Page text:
SMEs and Big Data: How to Capture It and Why You Should

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Big data refers to the process of examining and analysing large and diverse data sets for the purpose of uncovering valuable information to help businesses make informed decisions. The relationship between SMEs and big data is not contradictory, because no business is too small for big data. In fact, SMEs can gain significant benefits from big data.

Each customer activity, sale, contact and interaction produce data that holds valuable information to improve future business decisions. The data can be used to gain meaningful insights such as market trends, customer preferences and business patterns previously hidden through manual analytics.

Fortunately, big data tools and technology are becoming more accessible for small businesses both in terms of cost and their actual user interfaces, making them user-friendly for people with only moderate technical skills. Data is now easier to collect and cheaper to host, making it obtainable to even the smallest organisation enabling them to produce significant amounts of valuable data when using their CRM platforms, managing websites and conducting transactions.

SMEs and big data

Many SMEs wrongly believe they are too small for big data, but businesses of any size need big data to succeed. The data provides businesses with actionable insights necessary to become more efficient and profitable and with efficiency being key to reducing small businesses expenses, big data is critical to identifying inefficiencies in their operations and consequently, resolving these issues.

Additionally, with big data analytics, SMEs can identify customer value, customer acquisition costs and calculate customer loyalty and retention. SMEs and big data can together make the smart decisions they need to make to get ahead of the competition and increase profitability.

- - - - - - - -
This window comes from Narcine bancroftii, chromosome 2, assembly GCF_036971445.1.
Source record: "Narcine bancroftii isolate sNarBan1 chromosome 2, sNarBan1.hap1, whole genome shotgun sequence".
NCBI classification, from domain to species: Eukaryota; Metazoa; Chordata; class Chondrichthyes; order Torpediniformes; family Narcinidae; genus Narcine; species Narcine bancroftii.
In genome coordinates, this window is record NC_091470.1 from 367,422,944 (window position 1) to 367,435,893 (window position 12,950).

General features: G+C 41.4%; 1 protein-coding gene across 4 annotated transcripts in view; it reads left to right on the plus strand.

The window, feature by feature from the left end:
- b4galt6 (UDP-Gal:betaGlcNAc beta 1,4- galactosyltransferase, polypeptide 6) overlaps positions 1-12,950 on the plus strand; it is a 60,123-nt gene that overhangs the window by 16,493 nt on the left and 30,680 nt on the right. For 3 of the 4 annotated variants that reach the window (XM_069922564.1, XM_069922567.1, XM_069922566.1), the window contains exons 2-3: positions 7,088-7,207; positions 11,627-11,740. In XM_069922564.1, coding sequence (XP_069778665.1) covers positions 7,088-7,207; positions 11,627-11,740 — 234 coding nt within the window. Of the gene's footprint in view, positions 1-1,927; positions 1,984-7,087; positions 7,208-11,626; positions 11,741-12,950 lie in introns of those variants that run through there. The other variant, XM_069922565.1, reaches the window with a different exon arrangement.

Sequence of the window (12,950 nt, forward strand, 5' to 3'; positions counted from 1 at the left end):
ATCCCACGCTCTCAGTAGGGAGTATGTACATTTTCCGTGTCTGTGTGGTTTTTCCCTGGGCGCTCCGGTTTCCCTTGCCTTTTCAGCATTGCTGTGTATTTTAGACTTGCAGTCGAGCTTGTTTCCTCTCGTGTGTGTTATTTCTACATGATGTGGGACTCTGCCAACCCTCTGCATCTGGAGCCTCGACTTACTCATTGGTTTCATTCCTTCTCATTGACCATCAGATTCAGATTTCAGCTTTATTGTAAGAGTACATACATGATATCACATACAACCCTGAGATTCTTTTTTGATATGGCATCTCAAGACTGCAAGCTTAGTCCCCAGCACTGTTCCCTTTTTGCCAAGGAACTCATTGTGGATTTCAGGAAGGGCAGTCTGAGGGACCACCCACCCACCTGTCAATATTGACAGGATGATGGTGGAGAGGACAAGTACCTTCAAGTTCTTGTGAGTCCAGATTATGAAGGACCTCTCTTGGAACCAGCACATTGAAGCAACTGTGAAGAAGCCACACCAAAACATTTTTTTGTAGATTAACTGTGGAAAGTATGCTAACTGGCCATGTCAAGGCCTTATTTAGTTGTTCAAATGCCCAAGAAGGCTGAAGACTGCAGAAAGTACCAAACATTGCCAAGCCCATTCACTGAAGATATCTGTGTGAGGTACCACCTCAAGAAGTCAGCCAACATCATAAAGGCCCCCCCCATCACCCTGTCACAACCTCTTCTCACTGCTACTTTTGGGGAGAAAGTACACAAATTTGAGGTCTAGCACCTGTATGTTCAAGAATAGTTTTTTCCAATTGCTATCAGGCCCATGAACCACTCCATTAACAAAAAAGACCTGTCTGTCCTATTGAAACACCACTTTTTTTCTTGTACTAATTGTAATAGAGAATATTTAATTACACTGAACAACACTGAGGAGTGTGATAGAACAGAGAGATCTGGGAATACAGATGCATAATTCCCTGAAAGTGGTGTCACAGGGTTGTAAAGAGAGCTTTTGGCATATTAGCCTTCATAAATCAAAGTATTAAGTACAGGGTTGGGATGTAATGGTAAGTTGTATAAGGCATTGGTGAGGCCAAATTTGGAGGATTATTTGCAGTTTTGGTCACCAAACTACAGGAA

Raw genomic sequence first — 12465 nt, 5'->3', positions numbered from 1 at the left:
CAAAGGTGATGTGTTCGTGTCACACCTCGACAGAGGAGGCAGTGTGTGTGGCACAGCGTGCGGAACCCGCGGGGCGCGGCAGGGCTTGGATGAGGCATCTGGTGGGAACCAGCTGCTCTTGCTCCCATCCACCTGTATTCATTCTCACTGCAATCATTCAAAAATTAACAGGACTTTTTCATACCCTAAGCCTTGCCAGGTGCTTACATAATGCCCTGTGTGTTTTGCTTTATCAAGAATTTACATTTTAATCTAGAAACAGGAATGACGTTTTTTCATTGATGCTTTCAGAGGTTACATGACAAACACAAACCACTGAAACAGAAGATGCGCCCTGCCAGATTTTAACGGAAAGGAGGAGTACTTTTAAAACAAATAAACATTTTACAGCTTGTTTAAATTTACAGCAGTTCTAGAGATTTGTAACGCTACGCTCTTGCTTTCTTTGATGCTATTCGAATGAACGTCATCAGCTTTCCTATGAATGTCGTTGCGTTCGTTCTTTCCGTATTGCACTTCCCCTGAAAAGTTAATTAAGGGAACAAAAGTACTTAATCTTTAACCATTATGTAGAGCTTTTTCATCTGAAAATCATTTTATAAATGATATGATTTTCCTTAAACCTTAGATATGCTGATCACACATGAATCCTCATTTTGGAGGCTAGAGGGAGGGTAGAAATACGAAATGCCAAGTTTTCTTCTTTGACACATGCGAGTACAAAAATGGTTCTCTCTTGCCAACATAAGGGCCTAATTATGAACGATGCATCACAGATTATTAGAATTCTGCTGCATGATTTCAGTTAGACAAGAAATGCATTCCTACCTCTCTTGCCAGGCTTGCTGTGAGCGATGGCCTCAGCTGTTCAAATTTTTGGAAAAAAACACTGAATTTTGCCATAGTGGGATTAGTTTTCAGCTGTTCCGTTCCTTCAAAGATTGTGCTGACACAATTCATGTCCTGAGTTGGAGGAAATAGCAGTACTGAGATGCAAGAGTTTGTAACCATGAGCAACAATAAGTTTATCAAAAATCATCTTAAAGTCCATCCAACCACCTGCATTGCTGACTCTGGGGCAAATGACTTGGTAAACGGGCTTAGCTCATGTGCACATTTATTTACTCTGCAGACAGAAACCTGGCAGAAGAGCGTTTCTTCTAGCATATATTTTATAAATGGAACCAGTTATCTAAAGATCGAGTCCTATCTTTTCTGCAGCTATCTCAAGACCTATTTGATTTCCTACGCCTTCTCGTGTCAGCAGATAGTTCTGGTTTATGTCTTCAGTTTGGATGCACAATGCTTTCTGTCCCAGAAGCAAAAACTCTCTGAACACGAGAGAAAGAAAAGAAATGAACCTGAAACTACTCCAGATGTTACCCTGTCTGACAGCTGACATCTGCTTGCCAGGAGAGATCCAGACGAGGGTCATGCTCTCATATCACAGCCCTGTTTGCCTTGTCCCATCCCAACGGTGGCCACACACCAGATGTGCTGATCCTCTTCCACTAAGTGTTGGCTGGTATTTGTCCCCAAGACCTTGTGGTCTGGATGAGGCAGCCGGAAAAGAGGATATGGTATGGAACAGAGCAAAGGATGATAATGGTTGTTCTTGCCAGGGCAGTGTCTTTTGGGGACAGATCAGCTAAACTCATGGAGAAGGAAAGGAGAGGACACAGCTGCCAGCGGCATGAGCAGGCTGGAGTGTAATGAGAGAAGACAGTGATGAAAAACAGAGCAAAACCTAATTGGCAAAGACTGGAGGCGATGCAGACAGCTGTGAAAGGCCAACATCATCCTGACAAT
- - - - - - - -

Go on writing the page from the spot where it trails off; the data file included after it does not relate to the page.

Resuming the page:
SMEs and big data: Capturing data

Data tools are invaluable for standardising, validating and managing duplication of data, however not all data tools are created equal and not all data is high-quality data. Therefore, SMEs should undertake research to determine the best data capture option available to them.

Most small businesses have data in multiple places such as CRM systems, inventory control software, marketing activities, web traffic and POS sales systems. Data integration tools can connect each data source allowing SMEs to access and transform all datasets in one convenient location.

With the many benefits that big data and analytics provide, it is essential for SMEs to find the data tool that is right for their specific needs, ensuring that the data gathered is reliable accurate, complete and consistent. Having the right data governance tools, SMEs avoid the worry of analysing, reformatting, correcting and combining data sets because the tools help improve data quality usability, integrity, and value of their data.

Using data

Big data is less about having unlimited amounts of information and more about receiving high-quality information in a timely manner that is specific to your business. The more insights an SME has into its businesses, the better the decisions they can make to optimise business performance. Without big data, it’s possible to know who buys what from your company, but it is harder to understand those purchase decisions.